A Michigan farm is offering a timely reminder that leaving the supernatural element of a belief system unstated doesn’t make it less of a religion and shouldn’t exempt it from prohibitions of establishing a government church. The Tennes family was blocked from repeating its annual participation in an East Lansing farmer’s market because they only wish to open their property up for marriage ceremonies in accord with their Catholic beliefs:
Another Facebook post in December 2016 said that wedding ceremonies would resume at the farm’s orchard, explaining: “It remains our deeply held religious belief that marriage is the union of one man and one woman and Country Mill has the First Amendment Right to express and act upon its beliefs. For this reason, Country Mill reserves the right to deny a request for services that would require it to communicate, engage in, or host expression that violates the owners’ sincerely held religious beliefs and conscience.”
The message also said its religious beliefs include that all people should be treated with respect and dignity.
That post caused East Lansing officials to think Tennes’ views conflicted with the city’s view of marriage and sexual orientation, expressed in its Human Relations Ordinance. The ordinance could not be enforced against the farms. According to Alliance Defending Freedom, officials then made a new policy requiring vendors to comply with the ordinance and anti-discrimination policy “while at the market and as a general business practice.” …
When Country Mill Farms applied to participate in the 2017 farmer’s market, a city official sent a letter telling Tennes that he was prohibited from participating because he was not in compliance with the new policy. It included an attachment of his December Facebook post.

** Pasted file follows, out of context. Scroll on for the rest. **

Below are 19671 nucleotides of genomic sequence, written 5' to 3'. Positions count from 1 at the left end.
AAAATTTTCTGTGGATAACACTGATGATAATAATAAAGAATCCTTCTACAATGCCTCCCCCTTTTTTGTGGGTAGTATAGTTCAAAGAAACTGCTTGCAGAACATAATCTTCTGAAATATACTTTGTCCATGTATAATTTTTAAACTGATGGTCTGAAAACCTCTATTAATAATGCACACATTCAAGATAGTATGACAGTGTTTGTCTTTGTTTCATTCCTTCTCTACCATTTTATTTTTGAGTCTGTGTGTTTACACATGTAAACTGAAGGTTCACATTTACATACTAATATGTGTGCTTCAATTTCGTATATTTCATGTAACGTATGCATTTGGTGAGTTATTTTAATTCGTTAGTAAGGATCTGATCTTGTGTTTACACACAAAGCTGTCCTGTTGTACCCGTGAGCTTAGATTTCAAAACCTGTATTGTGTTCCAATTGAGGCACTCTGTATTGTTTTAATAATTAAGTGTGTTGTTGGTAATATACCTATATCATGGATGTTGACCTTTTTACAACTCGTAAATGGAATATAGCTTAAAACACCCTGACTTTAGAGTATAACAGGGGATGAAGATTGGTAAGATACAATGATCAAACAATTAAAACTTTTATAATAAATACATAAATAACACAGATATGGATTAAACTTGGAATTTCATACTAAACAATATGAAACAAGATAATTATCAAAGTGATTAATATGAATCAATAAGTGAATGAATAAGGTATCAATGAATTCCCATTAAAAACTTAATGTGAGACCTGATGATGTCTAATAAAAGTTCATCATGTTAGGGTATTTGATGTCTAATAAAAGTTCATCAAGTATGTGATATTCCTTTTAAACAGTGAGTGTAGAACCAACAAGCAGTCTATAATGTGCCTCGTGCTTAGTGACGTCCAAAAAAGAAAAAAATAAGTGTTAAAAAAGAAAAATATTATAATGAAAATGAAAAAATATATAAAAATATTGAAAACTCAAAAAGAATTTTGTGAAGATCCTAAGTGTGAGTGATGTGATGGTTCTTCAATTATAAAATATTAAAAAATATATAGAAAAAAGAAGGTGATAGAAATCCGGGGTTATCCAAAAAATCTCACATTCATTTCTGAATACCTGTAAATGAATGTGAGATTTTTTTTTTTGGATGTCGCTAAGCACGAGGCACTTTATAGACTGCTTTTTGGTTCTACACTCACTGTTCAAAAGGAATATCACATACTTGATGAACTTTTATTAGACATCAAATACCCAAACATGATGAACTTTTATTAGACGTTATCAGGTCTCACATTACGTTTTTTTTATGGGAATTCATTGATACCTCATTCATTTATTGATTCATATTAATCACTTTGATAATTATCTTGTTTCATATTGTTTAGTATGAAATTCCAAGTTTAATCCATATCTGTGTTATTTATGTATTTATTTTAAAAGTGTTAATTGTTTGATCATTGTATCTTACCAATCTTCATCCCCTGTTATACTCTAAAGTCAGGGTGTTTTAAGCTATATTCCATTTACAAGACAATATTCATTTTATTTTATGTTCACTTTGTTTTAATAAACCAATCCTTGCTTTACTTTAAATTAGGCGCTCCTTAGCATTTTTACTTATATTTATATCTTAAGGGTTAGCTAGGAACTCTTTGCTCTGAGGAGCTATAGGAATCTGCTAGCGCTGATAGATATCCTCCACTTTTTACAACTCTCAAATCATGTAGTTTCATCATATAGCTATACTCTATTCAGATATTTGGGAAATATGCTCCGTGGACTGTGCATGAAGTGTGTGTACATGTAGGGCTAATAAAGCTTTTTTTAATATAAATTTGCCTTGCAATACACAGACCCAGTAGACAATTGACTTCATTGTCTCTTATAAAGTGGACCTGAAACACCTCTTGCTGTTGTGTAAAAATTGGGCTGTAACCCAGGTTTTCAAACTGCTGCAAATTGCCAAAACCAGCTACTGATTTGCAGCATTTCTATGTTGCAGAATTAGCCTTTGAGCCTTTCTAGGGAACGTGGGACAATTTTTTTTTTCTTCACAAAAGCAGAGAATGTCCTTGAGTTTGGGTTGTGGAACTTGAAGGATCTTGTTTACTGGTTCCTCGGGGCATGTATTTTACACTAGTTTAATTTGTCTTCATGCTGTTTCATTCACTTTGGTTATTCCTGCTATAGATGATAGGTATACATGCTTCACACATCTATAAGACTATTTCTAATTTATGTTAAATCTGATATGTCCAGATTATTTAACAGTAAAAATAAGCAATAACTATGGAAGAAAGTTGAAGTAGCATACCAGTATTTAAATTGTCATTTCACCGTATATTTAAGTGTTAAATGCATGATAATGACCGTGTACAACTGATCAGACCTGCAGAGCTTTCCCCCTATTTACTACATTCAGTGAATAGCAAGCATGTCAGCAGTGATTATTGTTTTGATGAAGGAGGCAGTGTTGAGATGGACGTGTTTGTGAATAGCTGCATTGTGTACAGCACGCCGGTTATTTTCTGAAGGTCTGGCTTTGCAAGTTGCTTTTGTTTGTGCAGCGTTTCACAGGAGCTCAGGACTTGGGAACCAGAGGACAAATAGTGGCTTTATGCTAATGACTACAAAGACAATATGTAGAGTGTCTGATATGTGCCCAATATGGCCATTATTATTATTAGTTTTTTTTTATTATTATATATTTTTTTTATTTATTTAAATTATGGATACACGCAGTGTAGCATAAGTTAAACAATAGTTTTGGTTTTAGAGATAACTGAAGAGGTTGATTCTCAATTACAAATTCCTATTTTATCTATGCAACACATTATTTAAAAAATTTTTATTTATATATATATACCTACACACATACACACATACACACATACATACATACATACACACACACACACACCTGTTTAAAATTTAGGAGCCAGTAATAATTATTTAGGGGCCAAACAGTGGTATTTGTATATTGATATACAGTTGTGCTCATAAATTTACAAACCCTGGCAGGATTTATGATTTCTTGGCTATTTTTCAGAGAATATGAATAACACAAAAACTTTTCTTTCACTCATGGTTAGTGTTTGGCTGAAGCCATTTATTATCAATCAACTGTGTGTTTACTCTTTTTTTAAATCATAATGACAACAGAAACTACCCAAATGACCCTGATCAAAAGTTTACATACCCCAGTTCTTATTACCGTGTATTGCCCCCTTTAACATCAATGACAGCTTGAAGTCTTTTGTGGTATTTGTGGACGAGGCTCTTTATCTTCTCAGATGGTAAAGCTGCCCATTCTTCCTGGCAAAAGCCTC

Anything called a “human relations ordinance” ought to be suspect. In the family’s religious view, marriage between a man and a woman is a unique sort of event. Declining to host same-sex marriage ceremonies therefore concerns a different sort of event. It is of the same nature as if the farm declines to host rock concerts, sweet-sixteen parties, or bar mitzvahs. There may be nothing inherently objectionable about any of these events, but this family chooses to use its property in a small way to advance its own religious beliefs.
But in the government’s religious view, there is no difference between marriage between a man and a woman and a same-sex marriage. By claiming authority over “human relations,” the government is also claiming the authority to assert its own religious preferences not only as the official policy of the area, but also as a condition of participation in government-sponsored activities.
The perversity of this scenario is that the reason we, as a society, began allowing government to edge into this sort of activity was to prevent a majority from using its position to shut out minorities. One could argue that such shutting out essentially set up a shadow government that created unwritten laws without recourse to the processes of democratic representation. That is, unable to write their discrimination into law, the powerful group agreed to bring about the same effect by other means.
That argument has, I’d say, been overwhelmed by the foreseeable abuse of a government that asserts the authority to counteract this voluntary behavior. Now, the majority is attempting to shut out a minority directly through government; indeed, the direction of discrimination is made clear in the fact that the Tennes family refers anybody who requests to use its property for ceremonies that the family doesn’t want to service to other venues. That is not the act of a powerful group attempting to exclude the powerless from society.
Instead, the majority is in the process of erasing the rules against writing discrimination into law. Its partisans just prefer their own sort of discrimination to the other.